A recent poll from the Bank of Montreal outlines the hurdles faced by Millennials trying to balance their budgets in an effort to buy a home, citing challenges with affordability and accumulating savings. The first step in house hunting should be setting a budget, but as the poll shows, there are different points of view on what a “house-hunting budget” means.
- Forty-nine per cent of respondents say that their budget is the most important consideration when looking for a home
- In setting up their budget, 67 per cent say that they will determine what they can afford by what their mortgage payments would be
- Fifty-four per cent say that they are using their mortgage pre-approval amount as their budget guide
- Fifty-seven per cent worry that they won’t be able to even get mortgage pre-approval because of their debt load.
“Mortgage pre-approvals are a little misleading because lenders approve house hunters for the maximum amount they qualify to borrow with their debt-to-income ratio. A mortgage pre-approval is a tool for house hunters to ballpark their own budget,” says Jeff Schwartz, executive director at the Consolidated Credit Counseling Services of Canada.
“It’s not a suggestion of what your price point is in searching for a home. You should always set your limit well within what your budget allows.”
Housing is a moving target
You’ve got to remember when it comes to taking on the responsibility of home ownership; there are a number of variables, interest rates, job security, life events, and the housing market are among them. You could be faced with less income, more debt and less assets- all of which could mean financial disaster. The best way to protect yourself against this is to minimize the amount of debt that you take on.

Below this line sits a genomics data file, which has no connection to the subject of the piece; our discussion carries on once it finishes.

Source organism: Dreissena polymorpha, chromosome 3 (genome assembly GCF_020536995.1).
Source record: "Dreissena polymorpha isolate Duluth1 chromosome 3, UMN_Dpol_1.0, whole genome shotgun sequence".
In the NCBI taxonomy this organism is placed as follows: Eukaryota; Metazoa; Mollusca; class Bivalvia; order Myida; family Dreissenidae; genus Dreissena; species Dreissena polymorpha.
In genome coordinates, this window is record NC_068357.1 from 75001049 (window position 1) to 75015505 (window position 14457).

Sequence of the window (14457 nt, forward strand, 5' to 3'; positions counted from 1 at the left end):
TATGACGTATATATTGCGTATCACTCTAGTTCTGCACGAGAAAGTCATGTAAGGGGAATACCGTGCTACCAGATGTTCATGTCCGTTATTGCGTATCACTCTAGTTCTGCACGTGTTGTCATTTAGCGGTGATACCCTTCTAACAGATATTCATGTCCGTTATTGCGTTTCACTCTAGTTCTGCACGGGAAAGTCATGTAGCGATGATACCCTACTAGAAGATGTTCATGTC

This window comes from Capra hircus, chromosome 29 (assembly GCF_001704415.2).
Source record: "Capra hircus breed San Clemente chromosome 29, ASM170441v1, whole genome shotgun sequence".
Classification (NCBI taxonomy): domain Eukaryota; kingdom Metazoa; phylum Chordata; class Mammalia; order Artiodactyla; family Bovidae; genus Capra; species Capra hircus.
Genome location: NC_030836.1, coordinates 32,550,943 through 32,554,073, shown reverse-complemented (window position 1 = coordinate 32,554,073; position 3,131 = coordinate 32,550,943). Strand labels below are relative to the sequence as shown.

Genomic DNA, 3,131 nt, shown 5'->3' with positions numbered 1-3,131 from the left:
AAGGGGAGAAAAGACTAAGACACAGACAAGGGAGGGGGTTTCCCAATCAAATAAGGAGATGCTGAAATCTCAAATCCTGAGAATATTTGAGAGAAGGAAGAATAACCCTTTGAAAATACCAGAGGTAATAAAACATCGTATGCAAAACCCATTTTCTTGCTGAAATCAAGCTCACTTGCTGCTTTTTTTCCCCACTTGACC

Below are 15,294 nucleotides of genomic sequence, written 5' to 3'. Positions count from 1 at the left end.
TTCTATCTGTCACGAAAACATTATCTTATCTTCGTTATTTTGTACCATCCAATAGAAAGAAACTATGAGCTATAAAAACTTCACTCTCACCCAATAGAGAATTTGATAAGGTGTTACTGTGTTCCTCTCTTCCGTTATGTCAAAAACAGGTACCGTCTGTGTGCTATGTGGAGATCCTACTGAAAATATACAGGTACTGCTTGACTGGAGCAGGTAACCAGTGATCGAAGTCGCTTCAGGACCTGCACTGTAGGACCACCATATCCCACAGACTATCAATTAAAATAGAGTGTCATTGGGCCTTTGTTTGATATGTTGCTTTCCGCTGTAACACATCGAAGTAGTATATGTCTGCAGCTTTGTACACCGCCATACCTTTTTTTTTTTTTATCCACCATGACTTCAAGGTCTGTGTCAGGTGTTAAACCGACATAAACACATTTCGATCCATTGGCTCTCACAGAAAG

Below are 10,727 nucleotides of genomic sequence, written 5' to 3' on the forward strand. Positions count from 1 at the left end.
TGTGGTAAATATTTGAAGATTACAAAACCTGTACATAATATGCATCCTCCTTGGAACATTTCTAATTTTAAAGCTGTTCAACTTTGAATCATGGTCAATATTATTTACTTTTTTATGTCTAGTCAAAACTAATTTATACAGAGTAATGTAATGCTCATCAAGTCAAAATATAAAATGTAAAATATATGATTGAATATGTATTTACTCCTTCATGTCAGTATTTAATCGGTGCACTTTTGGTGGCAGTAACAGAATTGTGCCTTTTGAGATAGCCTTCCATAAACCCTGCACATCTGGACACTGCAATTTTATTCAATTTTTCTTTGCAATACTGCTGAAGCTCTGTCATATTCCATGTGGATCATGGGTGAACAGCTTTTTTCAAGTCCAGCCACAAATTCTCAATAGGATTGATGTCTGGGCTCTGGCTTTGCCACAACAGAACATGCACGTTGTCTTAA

Let your head rule
Buying a home is an extremely emotional event. In some cities, you have the additional pressure of rising prices, more demand than supply, and the sense that you’ve got to pay any price just to get a home. Panic sets in when you wonder if you’ll ever be able to get in to the housing market at all.
Why home ownership?
Why do you want a home at all? Shelter? You can easily rent a place for that purpose. Is it for investment purposes? There are other ways to invest your money that don’t require you to borrow against your investment (like savings accounts or RRSPs).
Is it status? No question, homeownership carries with it a certain status, but is it worth the potential cost to your financial future if you take on huge debt just to have a notch in your status belt?
Or is homeownership a life goal? Is this something you thought you’d always like to accomplish? If this is the case, then you’ve got to treat this as you would other financial goals, with a comprehensive budget and time line.
Having your motivation in mind during your search may temper some of your emotional (and potentially debt creating) reaction when house hunting.
Do you dream of owning a home, but debt is standing in your way? Let us help you reduce your debt load so that you can move forward financially. Call one of our trained credit counsellors or check out our free online debt analysis tool to get started.